What Is a Medieval Skipper?

A medieval skipper is a privateer or captain of a vessel. A privateer was the captain of a ship who hunted pirates or enemy merchant vessels during wartime while being sanctioned by the government.

A medieval skipper is the master of a vessel or ship. Often, skippers were tasked by their governments to find and destroy pirating vessels or merchant ships. The skippers then kept the cargo of the ships they plundered.

The term skipper was found as early as the 1300s in the "Canterbury Tales" by Geoffrey Chaucer. In this book, Skipper was one of the characters, and was portrayed as an immoral man who stole cargo, smuggled and had people walk the plank.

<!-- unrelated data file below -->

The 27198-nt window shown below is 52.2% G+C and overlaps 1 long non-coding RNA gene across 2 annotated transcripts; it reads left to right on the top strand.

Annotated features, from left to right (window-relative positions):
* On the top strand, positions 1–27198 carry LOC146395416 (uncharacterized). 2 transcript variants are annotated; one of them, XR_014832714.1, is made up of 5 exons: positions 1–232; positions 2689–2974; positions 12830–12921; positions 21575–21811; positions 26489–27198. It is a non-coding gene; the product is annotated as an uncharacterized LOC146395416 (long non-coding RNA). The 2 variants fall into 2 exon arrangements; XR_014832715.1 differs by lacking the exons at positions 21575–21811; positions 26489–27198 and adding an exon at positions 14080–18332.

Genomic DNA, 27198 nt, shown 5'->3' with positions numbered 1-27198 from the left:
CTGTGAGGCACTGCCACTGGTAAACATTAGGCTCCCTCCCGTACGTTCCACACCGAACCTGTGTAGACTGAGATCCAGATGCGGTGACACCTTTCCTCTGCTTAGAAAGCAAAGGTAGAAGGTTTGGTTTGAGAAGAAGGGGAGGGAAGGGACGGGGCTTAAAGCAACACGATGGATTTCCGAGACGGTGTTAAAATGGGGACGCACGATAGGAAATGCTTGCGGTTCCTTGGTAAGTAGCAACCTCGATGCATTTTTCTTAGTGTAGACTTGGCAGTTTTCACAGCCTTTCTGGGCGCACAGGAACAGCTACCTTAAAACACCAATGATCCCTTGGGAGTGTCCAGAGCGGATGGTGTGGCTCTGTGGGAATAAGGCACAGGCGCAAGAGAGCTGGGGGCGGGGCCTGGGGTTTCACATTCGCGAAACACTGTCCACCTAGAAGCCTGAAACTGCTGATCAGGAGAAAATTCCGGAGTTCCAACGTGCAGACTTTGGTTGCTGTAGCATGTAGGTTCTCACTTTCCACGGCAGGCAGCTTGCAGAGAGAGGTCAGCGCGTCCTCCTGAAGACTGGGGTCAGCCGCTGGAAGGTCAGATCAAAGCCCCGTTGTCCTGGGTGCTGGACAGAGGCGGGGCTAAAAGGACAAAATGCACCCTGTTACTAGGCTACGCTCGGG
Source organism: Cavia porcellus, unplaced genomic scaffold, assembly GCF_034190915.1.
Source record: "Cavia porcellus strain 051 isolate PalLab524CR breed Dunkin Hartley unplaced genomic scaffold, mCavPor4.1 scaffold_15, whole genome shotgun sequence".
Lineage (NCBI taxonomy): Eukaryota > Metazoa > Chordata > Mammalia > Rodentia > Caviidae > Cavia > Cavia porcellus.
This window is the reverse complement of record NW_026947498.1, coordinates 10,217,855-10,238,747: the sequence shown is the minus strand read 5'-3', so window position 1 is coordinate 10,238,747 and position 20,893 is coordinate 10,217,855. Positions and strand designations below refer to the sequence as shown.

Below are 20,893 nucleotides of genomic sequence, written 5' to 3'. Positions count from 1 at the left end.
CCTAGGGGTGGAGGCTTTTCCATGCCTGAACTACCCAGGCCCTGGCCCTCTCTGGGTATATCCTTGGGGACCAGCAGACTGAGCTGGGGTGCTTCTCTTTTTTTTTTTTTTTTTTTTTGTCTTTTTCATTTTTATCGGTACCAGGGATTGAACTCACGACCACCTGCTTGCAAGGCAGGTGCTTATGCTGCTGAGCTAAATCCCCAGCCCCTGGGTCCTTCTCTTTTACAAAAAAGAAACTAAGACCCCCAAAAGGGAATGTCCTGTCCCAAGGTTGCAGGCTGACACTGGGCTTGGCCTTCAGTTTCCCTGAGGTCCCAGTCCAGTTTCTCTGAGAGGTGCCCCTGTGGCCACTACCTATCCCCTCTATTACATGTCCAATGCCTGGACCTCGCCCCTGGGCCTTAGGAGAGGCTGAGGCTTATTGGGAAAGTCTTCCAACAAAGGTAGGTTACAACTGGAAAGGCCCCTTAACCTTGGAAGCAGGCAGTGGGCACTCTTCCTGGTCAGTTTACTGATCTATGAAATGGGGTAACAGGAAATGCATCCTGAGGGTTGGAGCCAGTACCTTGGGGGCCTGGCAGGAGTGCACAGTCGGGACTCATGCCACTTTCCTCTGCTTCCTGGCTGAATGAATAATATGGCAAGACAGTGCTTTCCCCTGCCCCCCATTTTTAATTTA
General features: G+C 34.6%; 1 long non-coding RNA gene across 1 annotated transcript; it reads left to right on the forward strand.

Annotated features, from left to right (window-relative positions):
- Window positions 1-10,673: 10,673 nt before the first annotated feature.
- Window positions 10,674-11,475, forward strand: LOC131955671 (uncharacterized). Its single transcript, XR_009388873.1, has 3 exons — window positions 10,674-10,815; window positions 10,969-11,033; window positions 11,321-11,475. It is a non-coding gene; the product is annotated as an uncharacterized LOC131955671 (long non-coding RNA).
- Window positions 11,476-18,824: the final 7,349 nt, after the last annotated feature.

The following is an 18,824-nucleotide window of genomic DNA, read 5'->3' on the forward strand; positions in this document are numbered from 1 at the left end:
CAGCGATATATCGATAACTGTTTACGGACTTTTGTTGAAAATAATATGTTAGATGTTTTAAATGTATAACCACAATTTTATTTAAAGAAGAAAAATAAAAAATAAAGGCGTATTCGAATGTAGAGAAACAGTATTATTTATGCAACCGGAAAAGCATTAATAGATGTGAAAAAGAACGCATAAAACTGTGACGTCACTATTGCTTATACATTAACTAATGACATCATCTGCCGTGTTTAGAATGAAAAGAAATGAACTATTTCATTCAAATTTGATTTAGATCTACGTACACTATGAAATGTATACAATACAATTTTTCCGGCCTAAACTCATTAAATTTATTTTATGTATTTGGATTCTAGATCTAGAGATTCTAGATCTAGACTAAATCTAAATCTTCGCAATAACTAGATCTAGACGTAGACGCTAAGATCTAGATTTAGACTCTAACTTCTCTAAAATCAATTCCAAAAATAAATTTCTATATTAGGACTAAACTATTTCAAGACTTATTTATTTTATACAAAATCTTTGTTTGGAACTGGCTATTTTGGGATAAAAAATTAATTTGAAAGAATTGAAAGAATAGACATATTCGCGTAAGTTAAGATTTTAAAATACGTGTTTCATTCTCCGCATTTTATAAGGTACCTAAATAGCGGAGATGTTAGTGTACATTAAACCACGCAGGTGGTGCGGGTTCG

According to Reference.com, the term skipper comes from the middle English Dutch term "schip" for ship, with English speakers pronouncing it with a hard "k" sound. The term has been around for centuries and is still commonly used in reference to boats. For instance, skipper was once an actual rank in the British Royal Naval Reserve. It is still used as a slang term in the U.S. Navy and Marine Corps when talking about commanding officers. It is also used in civilian circles when it comes to recreational boats.